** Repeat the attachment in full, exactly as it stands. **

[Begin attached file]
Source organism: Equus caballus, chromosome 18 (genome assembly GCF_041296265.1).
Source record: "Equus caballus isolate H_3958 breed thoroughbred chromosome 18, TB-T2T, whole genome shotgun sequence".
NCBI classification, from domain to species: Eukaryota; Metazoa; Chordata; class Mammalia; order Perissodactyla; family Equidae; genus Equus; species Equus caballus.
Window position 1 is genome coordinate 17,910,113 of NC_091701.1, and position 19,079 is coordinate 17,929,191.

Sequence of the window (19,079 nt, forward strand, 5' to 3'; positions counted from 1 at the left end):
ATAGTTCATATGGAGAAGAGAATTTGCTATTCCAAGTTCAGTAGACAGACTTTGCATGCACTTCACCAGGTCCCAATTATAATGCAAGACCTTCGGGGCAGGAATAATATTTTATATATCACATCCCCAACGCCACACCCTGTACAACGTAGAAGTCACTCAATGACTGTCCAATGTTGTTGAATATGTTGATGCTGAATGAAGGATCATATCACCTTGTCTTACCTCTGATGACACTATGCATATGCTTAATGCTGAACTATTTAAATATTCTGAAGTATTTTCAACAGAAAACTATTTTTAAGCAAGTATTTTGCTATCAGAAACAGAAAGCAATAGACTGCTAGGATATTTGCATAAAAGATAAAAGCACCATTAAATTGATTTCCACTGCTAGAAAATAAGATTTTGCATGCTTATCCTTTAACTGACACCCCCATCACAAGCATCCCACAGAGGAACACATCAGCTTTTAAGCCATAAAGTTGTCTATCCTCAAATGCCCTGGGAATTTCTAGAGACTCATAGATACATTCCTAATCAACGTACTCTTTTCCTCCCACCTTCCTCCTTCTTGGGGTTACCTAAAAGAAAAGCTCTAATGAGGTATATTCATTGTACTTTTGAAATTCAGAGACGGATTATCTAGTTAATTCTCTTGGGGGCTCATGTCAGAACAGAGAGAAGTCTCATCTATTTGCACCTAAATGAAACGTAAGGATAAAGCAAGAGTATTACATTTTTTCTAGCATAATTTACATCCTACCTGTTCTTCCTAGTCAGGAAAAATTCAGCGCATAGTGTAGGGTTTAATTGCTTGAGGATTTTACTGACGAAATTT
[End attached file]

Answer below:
Source organism: Equus caballus, chromosome 18 (genome assembly GCF_041296265.1).
Source record: "Equus caballus isolate H_3958 breed thoroughbred chromosome 18, TB-T2T, whole genome shotgun sequence".
NCBI classification, from domain to species: Eukaryota; Metazoa; Chordata; class Mammalia; order Perissodactyla; family Equidae; genus Equus; species Equus caballus.
Window position 1 is genome coordinate 17,910,113 of NC_091701.1, and position 19,079 is coordinate 17,929,191.

Sequence of the window (19,079 nt, forward strand, 5' to 3'; positions counted from 1 at the left end):
ATAGTTCATATGGAGAAGAGAATTTGCTATTCCAAGTTCAGTAGACAGACTTTGCATGCACTTCACCAGGTCCCAATTATAATGCAAGACCTTCGGGGCAGGAATAATATTTTATATATCACATCCCCAACGCCACACCCTGTACAACGTAGAAGTCACTCAATGACTGTCCAATGTTGTTGAATATGTTGATGCTGAATGAAGGATCATATCACCTTGTCTTACCTCTGATGACACTATGCATATGCTTAATGCTGAACTATTTAAATATTCTGAAGTATTTTCAACAGAAAACTATTTTTAAGCAAGTATTTTGCTATCAGAAACAGAAAGCAATAGACTGCTAGGATATTTGCATAAAAGATAAAAGCACCATTAAATTGATTTCCACTGCTAGAAAATAAGATTTTGCATGCTTATCCTTTAACTGACACCCCCATCACAAGCATCCCACAGAGGAACACATCAGCTTTTAAGCCATAAAGTTGTCTATCCTCAAATGCCCTGGGAATTTCTAGAGACTCATAGATACATTCCTAATCAACGTACTCTTTTCCTCCCACCTTCCTCCTTCTTGGGGTTACCTAAAAGAAAAGCTCTAATGAGGTATATTCATTGTACTTTTGAAATTCAGAGACGGATTATCTAGTTAATTCTCTTGGGGGCTCATGTCAGAACAGAGAGAAGTCTCATCTATTTGCACCTAAATGAAACGTAAGGATAAAGCAAGAGTATTACATTTTTTCTAGCATAATTTACATCCTACCTGTTCTTCCTAGTCAGGAAAAATTCAGCGCATAGTGTAGGGTTTAATTGCTTGAGGATTTTACTGACGAAATTT